Michael Sala The Re­storer

The Saturday Paper - - Books -

The be­gin­ning of Michael Sala’s The Re­storer is some­what of a slow burn. It’s 1989 and a fam­ily – fa­ther Roy, mother Maryanne, teenage daugh­ter Freya, and eight-year-old Daniel – move in to a run­down house in New­cas­tle, New South Wales, to ren­o­vate and start afresh. It’s clear, though, that some­thing’s not quite right. The next-door neigh­bour’s of­fer of help is rudely re­buffed by Roy, the kids are guarded and Maryanne is strangely dis­tant. We know al­ready that things will go badly wrong.

The steady in­crease of ten­sion from noth­ing-much to un­put­down­able is just one of many things Sala ex­e­cutes bril­liantly, but The Re­storer is more than just a tech­ni­cal suc­cess. It’s an in­sight­ful novel about do­mes­tic vi­o­lence that doesn’t solely fo­cus on the moments of phys­i­cal force. For the fam­ily, liv­ing un­der con­tin­ual threat changes ev­ery­thing about how they de­fine them­selves and the way they in­ter­act with oth­ers. Sala cre­ates an at­mos­phere of sim­mer­ing ten­sion with an un­der­cur­rent of un­pre­dictabil­ity that seeps in ev­ery ex­change, and the char­ac­ters are just won­der­ful with­out be­ing in any way showy.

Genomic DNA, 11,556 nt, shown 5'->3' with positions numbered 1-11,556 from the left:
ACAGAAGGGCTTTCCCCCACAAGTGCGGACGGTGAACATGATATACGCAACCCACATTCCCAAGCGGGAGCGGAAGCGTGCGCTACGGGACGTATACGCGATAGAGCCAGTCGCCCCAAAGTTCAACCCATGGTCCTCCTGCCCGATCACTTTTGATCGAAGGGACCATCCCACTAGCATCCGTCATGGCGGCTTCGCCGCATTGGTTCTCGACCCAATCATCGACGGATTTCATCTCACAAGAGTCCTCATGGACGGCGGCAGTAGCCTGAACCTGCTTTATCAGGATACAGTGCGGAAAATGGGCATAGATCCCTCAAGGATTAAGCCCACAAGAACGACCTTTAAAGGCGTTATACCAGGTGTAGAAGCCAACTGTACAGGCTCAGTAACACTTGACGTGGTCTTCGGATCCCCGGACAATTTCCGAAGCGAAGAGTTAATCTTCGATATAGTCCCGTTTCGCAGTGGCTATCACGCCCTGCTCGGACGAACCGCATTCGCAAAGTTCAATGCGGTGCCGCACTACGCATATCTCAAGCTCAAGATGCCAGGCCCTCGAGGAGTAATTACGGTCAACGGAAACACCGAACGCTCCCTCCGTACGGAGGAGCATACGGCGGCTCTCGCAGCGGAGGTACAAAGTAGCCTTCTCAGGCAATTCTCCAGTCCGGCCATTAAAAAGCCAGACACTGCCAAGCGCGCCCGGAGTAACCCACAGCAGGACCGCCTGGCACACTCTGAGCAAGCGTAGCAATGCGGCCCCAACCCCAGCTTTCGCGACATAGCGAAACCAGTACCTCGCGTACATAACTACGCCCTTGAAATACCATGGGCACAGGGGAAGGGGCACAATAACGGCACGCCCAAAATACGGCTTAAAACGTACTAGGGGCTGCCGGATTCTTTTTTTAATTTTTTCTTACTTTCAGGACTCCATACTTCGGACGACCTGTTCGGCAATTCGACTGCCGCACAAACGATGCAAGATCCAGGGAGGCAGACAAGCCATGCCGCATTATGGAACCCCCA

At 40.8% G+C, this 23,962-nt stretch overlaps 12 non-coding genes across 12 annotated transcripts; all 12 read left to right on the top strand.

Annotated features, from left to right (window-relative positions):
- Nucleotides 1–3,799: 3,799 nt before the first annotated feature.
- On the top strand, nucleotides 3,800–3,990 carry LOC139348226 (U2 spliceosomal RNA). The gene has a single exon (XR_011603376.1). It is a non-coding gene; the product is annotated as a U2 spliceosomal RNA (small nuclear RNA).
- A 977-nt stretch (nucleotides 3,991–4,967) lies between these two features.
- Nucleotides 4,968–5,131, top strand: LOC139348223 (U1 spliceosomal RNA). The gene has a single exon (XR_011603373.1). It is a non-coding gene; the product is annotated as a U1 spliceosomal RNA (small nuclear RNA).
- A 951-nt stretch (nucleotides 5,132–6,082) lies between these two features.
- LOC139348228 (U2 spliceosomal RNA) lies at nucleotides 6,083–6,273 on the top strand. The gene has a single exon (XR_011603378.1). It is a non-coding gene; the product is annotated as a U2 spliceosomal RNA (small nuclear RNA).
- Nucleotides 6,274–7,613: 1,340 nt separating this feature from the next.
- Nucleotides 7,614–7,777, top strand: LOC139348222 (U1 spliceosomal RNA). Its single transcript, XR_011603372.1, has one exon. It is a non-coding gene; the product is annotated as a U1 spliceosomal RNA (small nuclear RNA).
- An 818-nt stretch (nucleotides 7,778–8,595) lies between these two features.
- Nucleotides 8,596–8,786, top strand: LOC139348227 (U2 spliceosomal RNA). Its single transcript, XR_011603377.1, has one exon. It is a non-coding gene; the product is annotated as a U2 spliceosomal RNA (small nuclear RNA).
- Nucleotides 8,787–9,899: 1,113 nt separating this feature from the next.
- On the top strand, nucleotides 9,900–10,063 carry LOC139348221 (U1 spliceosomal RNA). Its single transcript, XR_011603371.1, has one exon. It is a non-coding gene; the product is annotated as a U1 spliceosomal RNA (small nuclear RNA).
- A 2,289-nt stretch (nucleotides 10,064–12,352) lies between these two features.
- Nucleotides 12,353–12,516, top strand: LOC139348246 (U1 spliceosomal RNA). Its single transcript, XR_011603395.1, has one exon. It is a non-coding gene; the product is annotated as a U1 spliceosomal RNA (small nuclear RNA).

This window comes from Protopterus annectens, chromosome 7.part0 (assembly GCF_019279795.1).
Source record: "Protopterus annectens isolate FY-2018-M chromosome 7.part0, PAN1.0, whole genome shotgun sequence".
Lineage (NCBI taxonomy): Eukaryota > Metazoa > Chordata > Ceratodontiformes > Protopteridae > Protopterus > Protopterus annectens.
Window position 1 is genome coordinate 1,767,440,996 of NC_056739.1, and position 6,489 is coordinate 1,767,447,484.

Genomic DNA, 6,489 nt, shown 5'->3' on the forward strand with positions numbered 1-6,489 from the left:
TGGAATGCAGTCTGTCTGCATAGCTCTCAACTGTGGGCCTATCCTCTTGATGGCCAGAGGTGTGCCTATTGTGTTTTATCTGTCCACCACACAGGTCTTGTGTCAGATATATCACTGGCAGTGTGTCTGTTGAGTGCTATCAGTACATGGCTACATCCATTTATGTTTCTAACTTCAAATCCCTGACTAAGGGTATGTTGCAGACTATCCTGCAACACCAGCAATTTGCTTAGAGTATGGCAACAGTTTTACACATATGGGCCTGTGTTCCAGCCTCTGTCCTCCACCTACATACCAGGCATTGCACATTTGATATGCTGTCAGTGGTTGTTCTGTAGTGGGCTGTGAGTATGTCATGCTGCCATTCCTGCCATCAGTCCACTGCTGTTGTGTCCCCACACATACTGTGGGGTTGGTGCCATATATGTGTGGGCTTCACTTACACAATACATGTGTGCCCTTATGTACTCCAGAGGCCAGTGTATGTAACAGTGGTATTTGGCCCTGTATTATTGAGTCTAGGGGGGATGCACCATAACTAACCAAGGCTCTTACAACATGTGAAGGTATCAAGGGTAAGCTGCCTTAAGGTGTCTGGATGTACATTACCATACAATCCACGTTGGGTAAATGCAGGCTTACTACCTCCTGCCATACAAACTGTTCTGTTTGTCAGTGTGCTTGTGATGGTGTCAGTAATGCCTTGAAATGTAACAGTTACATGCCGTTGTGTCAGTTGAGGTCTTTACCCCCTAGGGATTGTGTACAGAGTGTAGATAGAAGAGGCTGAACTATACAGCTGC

It’s as if he can see through their skin. Teenage Freya is the high­light but they’re all ter­rific.

New­cas­tle it­self is an im­por­tant part of the story: on the sur­face, all beach and sun­shine, with cen­turies of tun­nels un­der the ground and ship­wrecks un­der the sea.

The house Roy has cho­sen is barely live­able at first but grad­u­ally and with much hard work, he suc­ceeds in ren­o­vat­ing it into a beau­ti­ful fam­ily home. It doesn’t last, be­cause some things can’t be re­stored. Maryanne is a nurse, and is re­spected and force­ful in her pro­fes­sional life – and yet. Sala is too em­pa­thetic a nov­el­ist for sim­ple so­lu­tions, but there’s a ten­sion be­tween fa­tal­ism and con­trol. Freya’s teacher makes the point about Shake­speare that “ev­ery play he ever wrote is re­ally about the con­trol peo­ple have over their own lives”. Maryanne knows Roy well – knows that “there was that fuse in him, smoul­der­ing ” – but she can only re­main her­self. Can Freya change her fate?

Sala makes you want to scream at the char­ac­ters, “No, don’t! Don’t do that!”, be­cause he makes you care about them. He’s taken a story from the head­lines and shown us how fam­i­lies end up there, in those hor­ri­ble fi­nal moments, and he’s done it with sen­si­tiv­ity and in­tel­li­gence and care. Sala is a bril­liant writer and The Re­storer is a fright­en­ing book be­cause it’s so real and so pos­si­ble. LS

Text, 352pp, $29.99

Newspapers in English

Newspapers from Australia

© PressReader. All rights reserved.